Creating a Mood
Creating a Mood
Pars pro toto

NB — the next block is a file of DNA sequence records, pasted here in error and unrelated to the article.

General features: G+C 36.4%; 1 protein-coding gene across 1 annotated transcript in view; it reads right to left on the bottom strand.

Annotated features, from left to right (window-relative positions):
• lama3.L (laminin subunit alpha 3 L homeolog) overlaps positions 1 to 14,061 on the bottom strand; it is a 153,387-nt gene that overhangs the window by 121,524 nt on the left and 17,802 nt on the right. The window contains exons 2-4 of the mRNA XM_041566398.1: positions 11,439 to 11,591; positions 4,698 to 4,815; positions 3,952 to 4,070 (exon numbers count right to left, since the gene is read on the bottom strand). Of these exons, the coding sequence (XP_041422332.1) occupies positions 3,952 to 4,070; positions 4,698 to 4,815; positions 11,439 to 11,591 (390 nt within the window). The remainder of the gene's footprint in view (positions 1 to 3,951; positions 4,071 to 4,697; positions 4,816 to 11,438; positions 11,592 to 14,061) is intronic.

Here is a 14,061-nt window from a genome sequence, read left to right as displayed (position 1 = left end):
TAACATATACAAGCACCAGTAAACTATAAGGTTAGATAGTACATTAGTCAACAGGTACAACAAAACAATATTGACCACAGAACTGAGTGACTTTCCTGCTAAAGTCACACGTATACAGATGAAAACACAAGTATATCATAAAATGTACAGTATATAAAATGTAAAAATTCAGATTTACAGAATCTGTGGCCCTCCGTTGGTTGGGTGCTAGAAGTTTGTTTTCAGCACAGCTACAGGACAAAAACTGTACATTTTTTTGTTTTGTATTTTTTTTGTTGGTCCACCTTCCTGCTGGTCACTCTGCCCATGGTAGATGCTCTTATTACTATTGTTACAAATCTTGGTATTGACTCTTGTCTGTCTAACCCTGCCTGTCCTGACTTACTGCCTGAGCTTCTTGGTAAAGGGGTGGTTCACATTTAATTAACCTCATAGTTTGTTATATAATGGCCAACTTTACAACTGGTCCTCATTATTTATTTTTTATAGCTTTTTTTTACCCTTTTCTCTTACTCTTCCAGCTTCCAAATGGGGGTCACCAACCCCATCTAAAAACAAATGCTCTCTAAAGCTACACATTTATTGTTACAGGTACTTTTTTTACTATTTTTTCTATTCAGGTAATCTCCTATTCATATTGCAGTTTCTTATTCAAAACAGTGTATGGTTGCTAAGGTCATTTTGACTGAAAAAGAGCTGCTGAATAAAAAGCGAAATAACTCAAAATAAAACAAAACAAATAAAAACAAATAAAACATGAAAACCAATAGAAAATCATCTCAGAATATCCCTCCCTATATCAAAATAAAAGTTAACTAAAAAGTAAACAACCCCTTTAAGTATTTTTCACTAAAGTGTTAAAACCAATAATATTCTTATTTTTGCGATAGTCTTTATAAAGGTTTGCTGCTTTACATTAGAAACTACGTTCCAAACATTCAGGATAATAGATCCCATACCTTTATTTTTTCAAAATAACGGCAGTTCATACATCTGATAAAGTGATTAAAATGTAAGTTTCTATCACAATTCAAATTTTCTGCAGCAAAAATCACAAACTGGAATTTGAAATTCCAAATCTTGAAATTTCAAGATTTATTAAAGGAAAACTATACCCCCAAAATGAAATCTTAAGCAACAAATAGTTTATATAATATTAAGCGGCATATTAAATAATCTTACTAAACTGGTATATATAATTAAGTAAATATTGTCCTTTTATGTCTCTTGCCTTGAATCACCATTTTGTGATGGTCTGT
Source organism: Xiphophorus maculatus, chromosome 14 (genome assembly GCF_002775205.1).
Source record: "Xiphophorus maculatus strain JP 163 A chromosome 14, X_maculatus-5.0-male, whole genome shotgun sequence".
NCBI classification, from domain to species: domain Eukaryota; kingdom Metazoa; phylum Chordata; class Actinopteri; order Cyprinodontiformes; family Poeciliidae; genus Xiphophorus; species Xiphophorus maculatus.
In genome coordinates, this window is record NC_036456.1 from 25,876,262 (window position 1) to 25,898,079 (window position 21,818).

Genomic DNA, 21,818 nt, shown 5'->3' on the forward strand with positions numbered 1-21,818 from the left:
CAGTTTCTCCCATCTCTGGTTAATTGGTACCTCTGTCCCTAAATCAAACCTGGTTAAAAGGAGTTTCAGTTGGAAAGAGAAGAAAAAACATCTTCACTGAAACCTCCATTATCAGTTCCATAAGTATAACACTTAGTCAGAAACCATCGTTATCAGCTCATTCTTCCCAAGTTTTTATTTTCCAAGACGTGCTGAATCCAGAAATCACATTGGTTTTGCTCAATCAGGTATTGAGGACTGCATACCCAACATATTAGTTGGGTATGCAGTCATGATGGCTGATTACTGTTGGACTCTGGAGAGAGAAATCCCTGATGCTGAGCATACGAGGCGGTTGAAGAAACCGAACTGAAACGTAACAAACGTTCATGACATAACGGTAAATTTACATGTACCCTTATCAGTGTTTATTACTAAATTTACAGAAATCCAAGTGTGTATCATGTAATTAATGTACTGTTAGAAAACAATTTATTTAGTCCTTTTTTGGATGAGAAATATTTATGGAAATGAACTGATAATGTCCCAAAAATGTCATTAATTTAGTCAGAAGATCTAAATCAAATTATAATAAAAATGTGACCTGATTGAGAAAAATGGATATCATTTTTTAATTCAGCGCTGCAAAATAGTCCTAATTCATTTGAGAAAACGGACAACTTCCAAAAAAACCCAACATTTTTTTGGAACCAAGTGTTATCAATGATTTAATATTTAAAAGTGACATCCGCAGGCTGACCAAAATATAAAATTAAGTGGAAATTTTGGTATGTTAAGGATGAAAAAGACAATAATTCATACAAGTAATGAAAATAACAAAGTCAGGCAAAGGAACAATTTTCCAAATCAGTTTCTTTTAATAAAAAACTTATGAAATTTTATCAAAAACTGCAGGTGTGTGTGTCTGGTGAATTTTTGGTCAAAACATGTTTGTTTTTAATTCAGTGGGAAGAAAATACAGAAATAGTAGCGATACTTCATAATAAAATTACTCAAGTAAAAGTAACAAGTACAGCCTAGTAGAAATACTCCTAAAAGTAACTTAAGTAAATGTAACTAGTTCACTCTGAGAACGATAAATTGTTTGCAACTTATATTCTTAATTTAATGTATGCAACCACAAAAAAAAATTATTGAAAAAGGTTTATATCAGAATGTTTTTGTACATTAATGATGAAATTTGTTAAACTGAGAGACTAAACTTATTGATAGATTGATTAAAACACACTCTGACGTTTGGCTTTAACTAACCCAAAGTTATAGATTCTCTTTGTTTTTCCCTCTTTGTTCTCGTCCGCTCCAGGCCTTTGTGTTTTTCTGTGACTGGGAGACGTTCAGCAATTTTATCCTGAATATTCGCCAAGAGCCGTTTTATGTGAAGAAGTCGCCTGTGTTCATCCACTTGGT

Bauhaus and Gestalt aesthetics influenced Saul Bass’s art, and this was most visible in his film posters, which often reduced a film’s narrative content to a single iconic image. These logos achieved instant recognition by simplifying their semantic content to basic geometric forms, eliminating all details to become two-dimensional silhouettes that could be printed in any monochromatic color. Apart from the uniqueness of their design, Bass’s posters for Otto Preminger’s The Man with the Golden Arm, Saint Joan, Bonjour Tristesse, and Anatomy of a Murder consciously paid homage to modernist, abstract art. Bass’s advertising campaign and credit sequence for The Man with the Golden Arm officially kick-started the designer’s Hollywood career, even though it was neither his first film logo campaign nor his first title work. The same pars pro toto (parts standing in for the whole) aesthetic inherent in creating logocentric advertising campaigns and posters was also at work in conceptualizing title sequences that placed everyday objects at the center of their design. Bass experimented with a variety of conceptual solutions to individual design problems, moving from a kind of documentary realism to symbolic representations to pure abstraction.
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